Big changes should be made to office buildings before workers return after the government-imposed lockdown, a panel of leading architects and experts has urged
The British Council for Offices’ (BCO) technical affairs committee called for alterations in everything from building services to toilets and kitchens in light of the coronavirus – and, potentially, the end of hot-desking.
The panel, which includes architects from practices Make, Adamson and JMA, said Covid-19 showed there was need for major changes in workplaces.
In a paper published this week, it predicted a reversal in the recent drive to make office floors more dense, now typically 8m² per person. The BCO also called for more cycle parking; strict limits on numbers using lifts and meeting rooms; and for ventilation to be kept running even when buildings were unoccupied.
Committee chair Neil Pennell said: ‘While we do not know when we will all be back in the workplace, it’s important to start planning ahead.
‘Adaptations can ensure that the risk of virus transmission is reduced and can accommodate our new reality, enabling us all to gain the real benefits that come from working in an office, while ensuring we are safe.’
The paper suggests a number of changes, including:
- Reversing the ’trend to share desks’, ie hot-desking, with more desks being individually allocated to particular users
- Extra cleaning of all spaces, especially shared desks
- Introduction of screens to protect receptionists
- Replacement of communal toilets with individual pods featuring touchless doors, taps and soap dispensers
- An increase in bike storage to allow workers to avoid public transport
- Strict limits on the number of people that can use a meeting room or share a lift at any one time
- An end to communal cutlery, coffee pots and water bottles
- Adaptation of ventilation and humidification systems to create tougher climates for virusesa
- Windows kept open even if rooms become cold
- Suspension of some heat recovery systems and filtering of certain recycled air
- Use of apps and other digital tools to maximise worker safety.
Pennell said that, as well as a need for immediate adaptation, there was a role for longer-term rethinking of building design.
‘There is a short-term imperative that will hit us as the government releases the lockdown,’ he told the AJ. ’Building operators need to organise people to go into offices to effect the works so when people return they are ready.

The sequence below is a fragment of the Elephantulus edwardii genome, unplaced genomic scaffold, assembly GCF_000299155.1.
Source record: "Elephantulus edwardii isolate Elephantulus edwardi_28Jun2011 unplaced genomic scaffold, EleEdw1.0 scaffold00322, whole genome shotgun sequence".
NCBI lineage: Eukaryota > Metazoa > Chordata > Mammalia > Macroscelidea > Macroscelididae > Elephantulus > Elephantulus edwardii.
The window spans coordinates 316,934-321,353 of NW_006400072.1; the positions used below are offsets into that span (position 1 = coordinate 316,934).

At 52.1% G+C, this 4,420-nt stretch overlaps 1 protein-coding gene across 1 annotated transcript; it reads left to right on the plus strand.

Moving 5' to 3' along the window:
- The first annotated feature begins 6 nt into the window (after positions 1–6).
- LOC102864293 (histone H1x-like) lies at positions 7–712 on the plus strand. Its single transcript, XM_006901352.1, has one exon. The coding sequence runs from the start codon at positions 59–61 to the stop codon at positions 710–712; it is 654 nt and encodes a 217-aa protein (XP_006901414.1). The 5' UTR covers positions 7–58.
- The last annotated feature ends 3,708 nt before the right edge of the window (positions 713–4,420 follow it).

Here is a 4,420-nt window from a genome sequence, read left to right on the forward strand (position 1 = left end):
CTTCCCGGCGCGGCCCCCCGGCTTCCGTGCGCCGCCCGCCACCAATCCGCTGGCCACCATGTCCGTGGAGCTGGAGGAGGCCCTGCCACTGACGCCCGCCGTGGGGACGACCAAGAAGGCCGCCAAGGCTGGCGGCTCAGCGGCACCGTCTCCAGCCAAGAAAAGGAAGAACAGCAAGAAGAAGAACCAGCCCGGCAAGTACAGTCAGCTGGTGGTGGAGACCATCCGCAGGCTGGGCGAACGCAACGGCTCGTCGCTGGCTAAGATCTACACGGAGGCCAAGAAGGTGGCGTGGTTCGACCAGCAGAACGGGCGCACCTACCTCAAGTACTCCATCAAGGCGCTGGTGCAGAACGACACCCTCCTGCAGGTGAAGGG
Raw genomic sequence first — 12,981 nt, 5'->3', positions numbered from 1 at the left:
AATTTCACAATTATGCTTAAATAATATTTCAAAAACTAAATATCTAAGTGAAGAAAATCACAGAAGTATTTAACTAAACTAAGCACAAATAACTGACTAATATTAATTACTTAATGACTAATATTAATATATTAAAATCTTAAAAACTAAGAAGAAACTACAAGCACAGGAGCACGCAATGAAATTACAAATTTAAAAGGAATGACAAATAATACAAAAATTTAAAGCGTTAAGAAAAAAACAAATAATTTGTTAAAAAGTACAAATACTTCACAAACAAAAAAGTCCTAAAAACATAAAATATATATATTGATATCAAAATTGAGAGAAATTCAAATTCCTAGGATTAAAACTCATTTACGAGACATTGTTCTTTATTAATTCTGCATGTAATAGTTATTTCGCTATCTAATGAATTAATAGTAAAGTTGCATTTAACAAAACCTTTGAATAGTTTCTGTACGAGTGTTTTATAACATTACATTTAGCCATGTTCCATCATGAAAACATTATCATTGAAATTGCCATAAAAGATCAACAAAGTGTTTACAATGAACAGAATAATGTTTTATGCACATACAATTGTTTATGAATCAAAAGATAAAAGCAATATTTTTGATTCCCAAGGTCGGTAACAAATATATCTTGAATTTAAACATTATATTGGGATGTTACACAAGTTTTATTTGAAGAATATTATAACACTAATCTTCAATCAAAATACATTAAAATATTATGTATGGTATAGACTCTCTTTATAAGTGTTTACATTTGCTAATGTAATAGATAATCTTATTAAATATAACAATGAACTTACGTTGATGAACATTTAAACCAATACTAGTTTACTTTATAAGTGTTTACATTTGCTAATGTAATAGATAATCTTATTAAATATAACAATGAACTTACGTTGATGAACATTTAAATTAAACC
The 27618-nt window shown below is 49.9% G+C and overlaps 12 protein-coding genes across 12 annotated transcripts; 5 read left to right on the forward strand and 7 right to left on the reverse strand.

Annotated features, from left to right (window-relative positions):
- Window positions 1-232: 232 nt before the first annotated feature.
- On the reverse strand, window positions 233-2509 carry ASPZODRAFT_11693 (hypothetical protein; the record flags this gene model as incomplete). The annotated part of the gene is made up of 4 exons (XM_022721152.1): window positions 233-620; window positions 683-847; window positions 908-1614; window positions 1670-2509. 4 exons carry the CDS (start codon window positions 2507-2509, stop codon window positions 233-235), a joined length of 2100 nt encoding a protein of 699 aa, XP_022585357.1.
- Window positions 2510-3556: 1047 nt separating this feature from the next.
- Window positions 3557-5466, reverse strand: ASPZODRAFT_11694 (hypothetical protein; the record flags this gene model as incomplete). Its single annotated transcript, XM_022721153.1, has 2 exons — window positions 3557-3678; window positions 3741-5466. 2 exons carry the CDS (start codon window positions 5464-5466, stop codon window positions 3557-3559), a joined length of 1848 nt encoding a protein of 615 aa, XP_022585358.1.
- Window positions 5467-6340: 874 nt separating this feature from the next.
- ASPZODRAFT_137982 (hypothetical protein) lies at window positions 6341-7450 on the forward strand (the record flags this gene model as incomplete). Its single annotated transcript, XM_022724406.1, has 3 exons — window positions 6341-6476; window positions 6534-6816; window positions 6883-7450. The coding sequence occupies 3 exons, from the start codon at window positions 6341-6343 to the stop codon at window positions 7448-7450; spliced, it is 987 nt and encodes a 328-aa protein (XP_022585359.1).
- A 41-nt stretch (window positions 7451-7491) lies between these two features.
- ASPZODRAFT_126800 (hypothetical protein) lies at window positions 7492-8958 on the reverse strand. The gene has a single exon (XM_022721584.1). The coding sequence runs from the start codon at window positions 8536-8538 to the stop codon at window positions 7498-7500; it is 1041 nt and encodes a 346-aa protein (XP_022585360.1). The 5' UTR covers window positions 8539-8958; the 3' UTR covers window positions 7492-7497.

‘[However] architects and engineers will have a longer-term perspective to address. With the emphasis on social distancing, we need to think about the design of receptions, lifts and lobbies in future buildings.’
Pennell said the coronavirus pandemic, potentially the worst illness to strike the globe as a whole since the ‘Spanish flu’ at the end of the First World War, could have major consequences for the built environment.
‘How much will this affect the psyche of what people want from offices?’ he asked. ‘Will it affect the design of homes? Some people may have found their homes restrictive for working. Transportation systems will also be reconsidered.
‘How much things change depends on how long the pandemic goes on, how we resolve it and how long until it happens again.
‘If you look at history, there are parallels with people dealing with plagues and adapting their buildings. The reason we have a great drainage system in London is people getting cholera from contaminated water sources. Pandemics and outbreaks affect architecture and infrastructure. This one will also have some impact.’
Pennell said architects would be looking how they could design building layouts, materials and systems to be more effective during times of health crisis. He added that construction method would also be under the spotlight following the social distancing measures imposed in recent weeks.
‘Increased offsite construction will mean fewer people on site and more reliance on machines, which will make construction less vulnerable to health challenges,’ he said.
Opinion: Rob Partridge, director, AKT II
’The short-term practicalities of a return to work while the pandemic continues as a threat is a popular debate at the moment where the BCO is centre stage.
’The advice being given is quite correctly about density, cleanliness, air quality and circulation. How different buildings are able to react is of course a function of how easily they can respond to these new conditions, and while designing for a pandemic doesn’t usually fall with the usual design thinking, buildings that can flex are clearly going to triumph.
’And this flex isn’t just large floorplates that can accommodate change, it’s about generosity in movement and communal areas – an aspect of building spec that will surely now change. Also infrastructure capacity plays a part here as the way we work and communicate changes.
‘It is interesting to debate how the response of the design community will differ to that of other industries. One aspect of this is the psychology of humans and how this may differ depending on a wide data set of variables. Assessing the effects of human behaviour and social impact is as important as the technical issues we are all debating. We are working with various organisations to research this anthropology imperative through surveys and interpretation.’